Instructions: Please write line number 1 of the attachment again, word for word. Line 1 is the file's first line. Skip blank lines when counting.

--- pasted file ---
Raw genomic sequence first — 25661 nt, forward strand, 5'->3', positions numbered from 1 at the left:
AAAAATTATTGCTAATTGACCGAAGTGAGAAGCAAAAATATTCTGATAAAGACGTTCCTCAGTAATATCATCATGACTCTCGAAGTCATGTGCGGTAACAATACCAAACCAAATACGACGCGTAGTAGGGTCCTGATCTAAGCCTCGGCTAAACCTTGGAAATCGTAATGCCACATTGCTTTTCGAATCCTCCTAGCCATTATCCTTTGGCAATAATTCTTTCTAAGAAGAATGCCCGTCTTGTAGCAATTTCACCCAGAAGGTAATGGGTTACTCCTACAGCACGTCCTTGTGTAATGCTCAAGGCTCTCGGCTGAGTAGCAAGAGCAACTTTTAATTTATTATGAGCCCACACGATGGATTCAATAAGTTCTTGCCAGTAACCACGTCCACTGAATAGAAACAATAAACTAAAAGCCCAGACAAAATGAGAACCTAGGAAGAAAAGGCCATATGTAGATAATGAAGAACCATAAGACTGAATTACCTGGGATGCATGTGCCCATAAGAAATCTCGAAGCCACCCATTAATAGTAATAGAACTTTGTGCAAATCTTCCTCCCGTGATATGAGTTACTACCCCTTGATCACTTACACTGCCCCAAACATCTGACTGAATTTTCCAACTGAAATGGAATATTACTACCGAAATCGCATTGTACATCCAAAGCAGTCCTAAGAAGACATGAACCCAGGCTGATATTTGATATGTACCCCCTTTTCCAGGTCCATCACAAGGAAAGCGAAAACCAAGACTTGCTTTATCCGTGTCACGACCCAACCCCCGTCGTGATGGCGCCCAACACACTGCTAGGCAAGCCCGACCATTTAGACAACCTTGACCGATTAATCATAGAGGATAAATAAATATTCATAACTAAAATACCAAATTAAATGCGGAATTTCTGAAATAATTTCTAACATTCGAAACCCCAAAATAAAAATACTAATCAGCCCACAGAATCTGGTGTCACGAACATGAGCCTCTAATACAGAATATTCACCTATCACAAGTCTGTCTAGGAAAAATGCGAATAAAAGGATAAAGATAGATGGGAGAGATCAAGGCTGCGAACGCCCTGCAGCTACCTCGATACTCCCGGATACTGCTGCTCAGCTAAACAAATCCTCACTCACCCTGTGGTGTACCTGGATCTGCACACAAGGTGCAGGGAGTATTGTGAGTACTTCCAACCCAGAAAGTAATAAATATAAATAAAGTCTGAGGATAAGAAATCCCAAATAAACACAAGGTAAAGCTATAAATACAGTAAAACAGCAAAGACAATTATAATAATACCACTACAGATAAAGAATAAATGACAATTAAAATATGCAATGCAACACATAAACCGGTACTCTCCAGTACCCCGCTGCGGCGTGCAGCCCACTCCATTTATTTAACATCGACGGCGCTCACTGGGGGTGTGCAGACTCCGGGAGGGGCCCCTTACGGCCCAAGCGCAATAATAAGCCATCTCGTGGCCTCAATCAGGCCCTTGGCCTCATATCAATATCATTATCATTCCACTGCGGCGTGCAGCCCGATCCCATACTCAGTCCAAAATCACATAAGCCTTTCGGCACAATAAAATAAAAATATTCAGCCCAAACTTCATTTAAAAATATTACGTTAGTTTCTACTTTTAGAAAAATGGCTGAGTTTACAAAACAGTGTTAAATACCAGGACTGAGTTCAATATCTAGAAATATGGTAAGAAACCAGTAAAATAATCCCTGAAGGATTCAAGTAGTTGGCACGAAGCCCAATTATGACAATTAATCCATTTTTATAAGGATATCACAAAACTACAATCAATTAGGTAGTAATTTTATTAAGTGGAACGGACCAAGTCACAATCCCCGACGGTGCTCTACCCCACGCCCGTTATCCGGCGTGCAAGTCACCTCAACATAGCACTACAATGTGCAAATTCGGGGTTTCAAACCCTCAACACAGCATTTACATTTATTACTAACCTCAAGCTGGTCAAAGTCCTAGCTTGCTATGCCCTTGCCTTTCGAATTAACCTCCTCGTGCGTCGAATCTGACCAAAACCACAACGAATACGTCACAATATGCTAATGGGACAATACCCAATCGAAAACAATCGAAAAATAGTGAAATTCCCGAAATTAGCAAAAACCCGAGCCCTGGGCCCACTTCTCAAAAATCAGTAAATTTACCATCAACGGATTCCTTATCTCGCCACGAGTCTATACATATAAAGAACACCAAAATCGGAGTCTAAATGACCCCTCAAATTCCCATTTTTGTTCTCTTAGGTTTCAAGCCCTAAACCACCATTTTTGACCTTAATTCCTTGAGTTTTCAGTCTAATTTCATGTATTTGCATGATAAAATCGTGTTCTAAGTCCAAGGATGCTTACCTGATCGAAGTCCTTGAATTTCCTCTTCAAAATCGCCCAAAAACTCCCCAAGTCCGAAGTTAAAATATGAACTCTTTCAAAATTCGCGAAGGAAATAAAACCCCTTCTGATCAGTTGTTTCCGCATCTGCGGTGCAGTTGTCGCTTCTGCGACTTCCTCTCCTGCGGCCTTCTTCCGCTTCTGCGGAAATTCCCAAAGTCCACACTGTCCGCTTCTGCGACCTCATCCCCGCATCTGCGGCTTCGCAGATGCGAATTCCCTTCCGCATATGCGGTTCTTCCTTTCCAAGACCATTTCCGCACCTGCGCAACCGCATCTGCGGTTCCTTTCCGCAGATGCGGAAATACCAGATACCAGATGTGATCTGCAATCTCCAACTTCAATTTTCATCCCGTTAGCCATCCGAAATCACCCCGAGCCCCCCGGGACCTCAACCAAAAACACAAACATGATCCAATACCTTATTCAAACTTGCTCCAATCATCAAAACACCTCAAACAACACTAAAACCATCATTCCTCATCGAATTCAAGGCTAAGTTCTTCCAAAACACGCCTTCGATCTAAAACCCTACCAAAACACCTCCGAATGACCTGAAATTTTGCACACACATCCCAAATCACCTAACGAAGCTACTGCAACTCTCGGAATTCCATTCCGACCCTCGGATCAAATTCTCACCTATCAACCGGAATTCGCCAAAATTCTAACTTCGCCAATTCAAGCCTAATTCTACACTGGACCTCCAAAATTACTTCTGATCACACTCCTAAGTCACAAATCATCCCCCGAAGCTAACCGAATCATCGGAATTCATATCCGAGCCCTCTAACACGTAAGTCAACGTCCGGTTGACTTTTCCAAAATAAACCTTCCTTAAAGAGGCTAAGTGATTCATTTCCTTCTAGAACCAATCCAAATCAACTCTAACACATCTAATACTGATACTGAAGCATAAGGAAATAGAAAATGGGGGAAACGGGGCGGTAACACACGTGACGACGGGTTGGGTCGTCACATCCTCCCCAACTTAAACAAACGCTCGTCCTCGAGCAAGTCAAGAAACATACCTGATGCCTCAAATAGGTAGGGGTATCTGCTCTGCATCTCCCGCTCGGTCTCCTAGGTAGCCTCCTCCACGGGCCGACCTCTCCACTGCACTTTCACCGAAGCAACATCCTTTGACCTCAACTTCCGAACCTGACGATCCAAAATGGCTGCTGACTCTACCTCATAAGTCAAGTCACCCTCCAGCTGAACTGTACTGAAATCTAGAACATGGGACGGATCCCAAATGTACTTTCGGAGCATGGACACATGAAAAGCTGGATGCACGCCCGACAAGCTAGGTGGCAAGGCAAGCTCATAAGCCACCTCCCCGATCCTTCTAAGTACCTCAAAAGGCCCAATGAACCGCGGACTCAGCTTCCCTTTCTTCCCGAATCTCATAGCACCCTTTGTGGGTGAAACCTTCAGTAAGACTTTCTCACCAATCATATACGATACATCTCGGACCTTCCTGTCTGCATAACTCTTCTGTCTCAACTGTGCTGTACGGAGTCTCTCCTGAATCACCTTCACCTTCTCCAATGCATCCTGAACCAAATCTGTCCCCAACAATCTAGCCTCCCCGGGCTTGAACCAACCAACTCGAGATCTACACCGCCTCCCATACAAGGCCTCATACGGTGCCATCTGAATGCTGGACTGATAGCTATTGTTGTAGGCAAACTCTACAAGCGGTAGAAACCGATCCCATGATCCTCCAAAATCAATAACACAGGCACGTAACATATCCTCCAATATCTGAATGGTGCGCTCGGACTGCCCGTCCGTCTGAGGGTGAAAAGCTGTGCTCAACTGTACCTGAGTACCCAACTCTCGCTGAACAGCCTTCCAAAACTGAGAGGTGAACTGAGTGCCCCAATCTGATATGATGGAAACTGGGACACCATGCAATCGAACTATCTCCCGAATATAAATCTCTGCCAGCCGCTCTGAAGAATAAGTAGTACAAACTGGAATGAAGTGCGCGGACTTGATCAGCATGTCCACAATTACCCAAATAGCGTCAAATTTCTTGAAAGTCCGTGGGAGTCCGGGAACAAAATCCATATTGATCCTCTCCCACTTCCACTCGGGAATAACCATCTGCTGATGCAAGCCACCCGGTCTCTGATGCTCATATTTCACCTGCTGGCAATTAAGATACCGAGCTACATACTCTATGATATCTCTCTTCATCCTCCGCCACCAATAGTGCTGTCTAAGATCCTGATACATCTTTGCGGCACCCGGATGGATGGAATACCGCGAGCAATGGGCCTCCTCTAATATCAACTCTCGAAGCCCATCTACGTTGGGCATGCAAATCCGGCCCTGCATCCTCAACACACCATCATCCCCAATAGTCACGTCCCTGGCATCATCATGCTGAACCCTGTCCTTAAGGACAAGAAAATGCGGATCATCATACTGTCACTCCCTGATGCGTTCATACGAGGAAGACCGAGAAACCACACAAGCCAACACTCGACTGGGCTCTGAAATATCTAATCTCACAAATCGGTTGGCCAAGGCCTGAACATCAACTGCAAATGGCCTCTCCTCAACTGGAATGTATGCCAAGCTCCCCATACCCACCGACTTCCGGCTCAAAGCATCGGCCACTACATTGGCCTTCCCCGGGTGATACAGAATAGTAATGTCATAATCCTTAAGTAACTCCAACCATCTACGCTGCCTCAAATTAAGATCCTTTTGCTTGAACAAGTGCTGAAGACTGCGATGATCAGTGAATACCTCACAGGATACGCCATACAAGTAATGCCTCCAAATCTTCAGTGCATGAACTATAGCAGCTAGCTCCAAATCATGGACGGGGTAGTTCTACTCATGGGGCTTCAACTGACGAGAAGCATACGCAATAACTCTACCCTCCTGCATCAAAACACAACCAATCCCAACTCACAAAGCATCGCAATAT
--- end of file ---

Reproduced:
Raw genomic sequence first — 25661 nt, forward strand, 5'->3', positions numbered from 1 at the left: